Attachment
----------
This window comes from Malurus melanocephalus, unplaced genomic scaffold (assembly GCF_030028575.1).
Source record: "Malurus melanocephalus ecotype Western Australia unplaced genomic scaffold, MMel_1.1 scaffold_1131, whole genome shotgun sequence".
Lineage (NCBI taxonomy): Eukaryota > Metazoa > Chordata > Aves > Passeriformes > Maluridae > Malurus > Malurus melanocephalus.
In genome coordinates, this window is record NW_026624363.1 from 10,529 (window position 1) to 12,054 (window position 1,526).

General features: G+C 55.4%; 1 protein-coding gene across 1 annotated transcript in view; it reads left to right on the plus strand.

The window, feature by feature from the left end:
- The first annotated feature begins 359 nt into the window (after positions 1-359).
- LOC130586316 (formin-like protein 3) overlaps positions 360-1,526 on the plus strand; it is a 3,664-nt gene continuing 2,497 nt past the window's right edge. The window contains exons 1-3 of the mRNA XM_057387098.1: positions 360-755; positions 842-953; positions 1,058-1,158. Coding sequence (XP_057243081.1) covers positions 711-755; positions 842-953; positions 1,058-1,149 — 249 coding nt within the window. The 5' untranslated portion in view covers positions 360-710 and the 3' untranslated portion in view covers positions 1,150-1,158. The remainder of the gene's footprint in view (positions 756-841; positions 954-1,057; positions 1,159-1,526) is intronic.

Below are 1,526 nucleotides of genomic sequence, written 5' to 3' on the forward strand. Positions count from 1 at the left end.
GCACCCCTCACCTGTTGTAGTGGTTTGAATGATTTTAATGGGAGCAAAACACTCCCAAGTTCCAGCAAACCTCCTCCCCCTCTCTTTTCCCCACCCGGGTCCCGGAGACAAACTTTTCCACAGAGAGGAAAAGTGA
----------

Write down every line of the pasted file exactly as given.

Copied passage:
This window comes from Malurus melanocephalus, unplaced genomic scaffold (assembly GCF_030028575.1).
Source record: "Malurus melanocephalus ecotype Western Australia unplaced genomic scaffold, MMel_1.1 scaffold_1131, whole genome shotgun sequence".
Lineage (NCBI taxonomy): Eukaryota > Metazoa > Chordata > Aves > Passeriformes > Maluridae > Malurus > Malurus melanocephalus.
In genome coordinates, this window is record NW_026624363.1 from 10,529 (window position 1) to 12,054 (window position 1,526).

General features: G+C 55.4%; 1 protein-coding gene across 1 annotated transcript in view; it reads left to right on the plus strand.

The window, feature by feature from the left end:
- The first annotated feature begins 359 nt into the window (after positions 1-359).
- LOC130586316 (formin-like protein 3) overlaps positions 360-1,526 on the plus strand; it is a 3,664-nt gene continuing 2,497 nt past the window's right edge. The window contains exons 1-3 of the mRNA XM_057387098.1: positions 360-755; positions 842-953; positions 1,058-1,158. Coding sequence (XP_057243081.1) covers positions 711-755; positions 842-953; positions 1,058-1,149 — 249 coding nt within the window. The 5' untranslated portion in view covers positions 360-710 and the 3' untranslated portion in view covers positions 1,150-1,158. The remainder of the gene's footprint in view (positions 756-841; positions 954-1,057; positions 1,159-1,526) is intronic.

Below are 1,526 nucleotides of genomic sequence, written 5' to 3' on the forward strand. Positions count from 1 at the left end.
GCACCCCTCACCTGTTGTAGTGGTTTGAATGATTTTAATGGGAGCAAAACACTCCCAAGTTCCAGCAAACCTCCTCCCCCTCTCTTTTCCCCACCCGGGTCCCGGAGACAAACTTTTCCACAGAGAGGAAAAGTGA